Seven Separate Fools
Three Dog Night
Released: July 1972
Chart Peak: #6
Weeks Charted: 40
Certified Gold: 7/28/72
According to an ever-increasing pile of Levinson-Ross press releases at my right elbow, this has been quite a summer for Three Dog Night. Their heralded Tour of Tours is nearing the five million gross mark, with an unoffical $125,000 record set at the Pocono Speedway Festival for roughly an hour's work. The group's recorded material, of course, continues to sell like there's no tomorrow (all seven of their previous LPs were certified gold), and Seven Separate Fools is likely to ease into that exalted company with merely the slightest effort. It is all capped, as if the foregoing hasn't been enough to glitter every band's eye from here to Reno, by a late August television special, in honor of which a higher-up in the Dogs' management firm has said "It's pleasant to find that patience is still rewarded."
But patience notwithstanding, rewards have to work both ways, and it's apparently become a longstanding principle with Three Dog Night that as much as they've reaped, so have they sown. Their live performances are to-the-point professional, entertaining, and if they happen to have a fixation on ball park attendance, at least they make sure that nobody leaves without fully getting their money's worth. The same might be said of their records. There is never the sense that the group is biting off more than they can chew, or trying to impress with an ill-fitting masterwork. They simply pick their songs well, arrange sharply and competently (with a good ear for AM hooks), deliver the package to your local record store and wait -- patiently -- for those bullets to roll in. If it's a formula, then it's one honed by confidence and good sense, worthy virtures no matter what you might have thought of Jeremiah and his bullfrog.
Seven Separate Fools continues this tradition in excellent fashion. It's an album of incredible variety, partly due to each cut being the product of a different songwriter, partly because when you have three lead voices of such dissimilar shape as those possessed by the Dogs, there's no way you can overlap except perhaps metaphysically. The band here, as on the rest of the group's output, is generally content to work in the background, though every once in a while they manage a flashy lick which lets you know just how good they could be if they wanted, Richard Podolor's production, at this point probably not consisting of much more than plugging in the basic Three Dog Night sound, is uniformly attractive, though the mixing problems that this album reputedly suffered before final release still appear to crop up now and again.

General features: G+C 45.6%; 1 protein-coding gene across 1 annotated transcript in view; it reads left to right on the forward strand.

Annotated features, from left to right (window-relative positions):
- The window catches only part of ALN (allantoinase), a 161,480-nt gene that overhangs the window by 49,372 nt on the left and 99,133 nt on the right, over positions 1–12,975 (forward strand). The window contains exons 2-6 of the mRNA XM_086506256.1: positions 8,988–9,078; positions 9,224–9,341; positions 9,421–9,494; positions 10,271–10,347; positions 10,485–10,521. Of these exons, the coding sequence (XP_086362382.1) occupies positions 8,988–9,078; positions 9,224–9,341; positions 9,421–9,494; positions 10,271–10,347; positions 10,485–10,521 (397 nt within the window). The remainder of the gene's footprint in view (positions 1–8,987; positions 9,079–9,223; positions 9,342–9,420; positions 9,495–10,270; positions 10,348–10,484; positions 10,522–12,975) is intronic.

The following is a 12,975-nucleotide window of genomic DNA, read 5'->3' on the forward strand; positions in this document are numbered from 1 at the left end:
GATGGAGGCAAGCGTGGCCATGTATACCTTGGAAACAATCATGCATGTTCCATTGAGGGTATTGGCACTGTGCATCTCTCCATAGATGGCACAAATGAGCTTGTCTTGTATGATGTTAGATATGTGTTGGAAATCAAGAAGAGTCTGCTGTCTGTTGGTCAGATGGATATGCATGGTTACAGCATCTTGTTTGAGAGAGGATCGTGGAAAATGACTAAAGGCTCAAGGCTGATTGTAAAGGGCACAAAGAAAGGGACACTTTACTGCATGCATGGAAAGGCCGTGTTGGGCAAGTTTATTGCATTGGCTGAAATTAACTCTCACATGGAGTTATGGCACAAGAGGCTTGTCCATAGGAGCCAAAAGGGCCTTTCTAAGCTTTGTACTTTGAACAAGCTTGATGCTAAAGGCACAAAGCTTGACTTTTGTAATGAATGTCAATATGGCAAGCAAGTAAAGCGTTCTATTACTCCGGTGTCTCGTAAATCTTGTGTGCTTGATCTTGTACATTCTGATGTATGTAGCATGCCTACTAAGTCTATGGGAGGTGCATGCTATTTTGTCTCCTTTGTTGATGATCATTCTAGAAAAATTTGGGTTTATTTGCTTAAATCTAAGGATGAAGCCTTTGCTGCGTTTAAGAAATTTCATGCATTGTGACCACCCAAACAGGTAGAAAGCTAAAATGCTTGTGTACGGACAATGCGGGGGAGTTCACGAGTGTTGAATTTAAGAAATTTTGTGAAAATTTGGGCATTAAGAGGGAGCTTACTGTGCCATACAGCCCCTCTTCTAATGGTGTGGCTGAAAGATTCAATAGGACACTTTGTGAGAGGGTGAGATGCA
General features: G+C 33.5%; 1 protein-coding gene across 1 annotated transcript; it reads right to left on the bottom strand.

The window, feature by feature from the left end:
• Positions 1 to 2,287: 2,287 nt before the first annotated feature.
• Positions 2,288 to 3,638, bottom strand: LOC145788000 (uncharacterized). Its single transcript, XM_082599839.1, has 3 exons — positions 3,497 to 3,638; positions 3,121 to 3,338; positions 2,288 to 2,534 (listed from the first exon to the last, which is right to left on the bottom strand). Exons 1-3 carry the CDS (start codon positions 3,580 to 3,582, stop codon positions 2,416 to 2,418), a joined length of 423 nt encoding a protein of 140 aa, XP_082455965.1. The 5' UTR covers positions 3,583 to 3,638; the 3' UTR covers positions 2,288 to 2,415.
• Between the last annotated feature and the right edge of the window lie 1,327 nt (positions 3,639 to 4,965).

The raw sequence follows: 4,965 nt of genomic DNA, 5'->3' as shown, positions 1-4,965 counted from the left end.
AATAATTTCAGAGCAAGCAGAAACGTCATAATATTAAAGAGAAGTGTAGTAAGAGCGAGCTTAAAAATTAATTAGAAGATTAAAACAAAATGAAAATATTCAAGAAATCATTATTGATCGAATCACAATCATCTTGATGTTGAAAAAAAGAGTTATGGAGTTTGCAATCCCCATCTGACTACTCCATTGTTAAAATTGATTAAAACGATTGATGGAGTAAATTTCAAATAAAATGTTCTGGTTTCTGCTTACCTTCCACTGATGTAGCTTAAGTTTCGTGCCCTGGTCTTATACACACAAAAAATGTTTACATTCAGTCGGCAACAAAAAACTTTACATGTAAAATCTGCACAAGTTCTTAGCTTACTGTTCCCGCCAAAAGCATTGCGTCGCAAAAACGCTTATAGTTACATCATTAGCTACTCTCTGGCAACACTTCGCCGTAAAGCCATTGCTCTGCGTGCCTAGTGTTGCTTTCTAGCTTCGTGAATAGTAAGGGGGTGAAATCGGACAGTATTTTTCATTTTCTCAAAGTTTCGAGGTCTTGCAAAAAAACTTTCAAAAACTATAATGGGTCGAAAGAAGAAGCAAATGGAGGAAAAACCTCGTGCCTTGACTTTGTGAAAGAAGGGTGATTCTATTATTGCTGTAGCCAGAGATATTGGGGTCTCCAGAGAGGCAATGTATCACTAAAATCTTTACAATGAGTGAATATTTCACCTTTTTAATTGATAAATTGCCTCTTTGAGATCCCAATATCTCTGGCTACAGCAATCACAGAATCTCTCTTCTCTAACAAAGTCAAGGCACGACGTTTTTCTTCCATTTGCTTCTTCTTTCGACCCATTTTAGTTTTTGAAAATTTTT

Yet none of these songs, along with other excellents ("Midnight Runaway") not yet mentioned, are able to rise to the Golden Track award for Seven separate Fools, an honor reserved -- and what else did you expect? -- for the group's latest single, "Black and White." I must admit that I didn't care much for this seductive little devil on first hearing: I hate children's choruses, for one thing, as well as the usual run of socially-acceptable lyrics, and that opening cowbell sounded as if it had the exquisite potential of driving me up any handy wall the moment it would start batting. But lo and behold, by the fifth or sixth time around, I had become an inexplicable junkie to the tune, all set to plunk down my seventy-nine cents on a moment's notice, just for the sheer pleasure of hearing it again. Even now, as I type this very paragraph, it continues its echo through ever-deeper levels of my subconscious, making me work to the rhythm of a sing-song nursery rhyme, telling me that "The world is black, the world is white/It turns by day, and then by night," over and over, driving it in, making me stop people on the street, grab them by the throat, shake them up and down while screaming "A child is white, A child is black."..
Hey, do you think these guys might be dangerous?
- Lenny Kaye, Rolling Stone, 9-28-72.
Highest marks to all concerned: as a sophisticated and tasty straight-ahead pop-rock group, Three Dog Night is at the moment unbeatable. Boy, are they thorough! When they do a tune, it stays done. Production, vocal and instrumental performance, and selection of songs are all first-rate. Randy Newman's adaptation of "My Old Kentucky Home" is a killer. "Prelude to Morning" is a lovely and evocative instrumental. "Tulsa Turnaround" opens with a parody of Leon Russell's vocal style and accent. That remarkable writer Allen Toussaint is represented by a fine tune, "Freedom for the Stallion." There isn't a bum cut on the whole album.
- Joel Vance, Stereo Review, 1/73.
Three Dog Night has amassed a following so large that at this time in their ascension they could release an album of Gregorian chants and have it certified gold one week after its release. Never fear, though, this album will not win disfavor with any of their fans. Their choice of material is a little more sophisticated but nonetheless brimming with commerciality. Winners are "Pieces of April," and "Black & White."
- Billboard, 1972.
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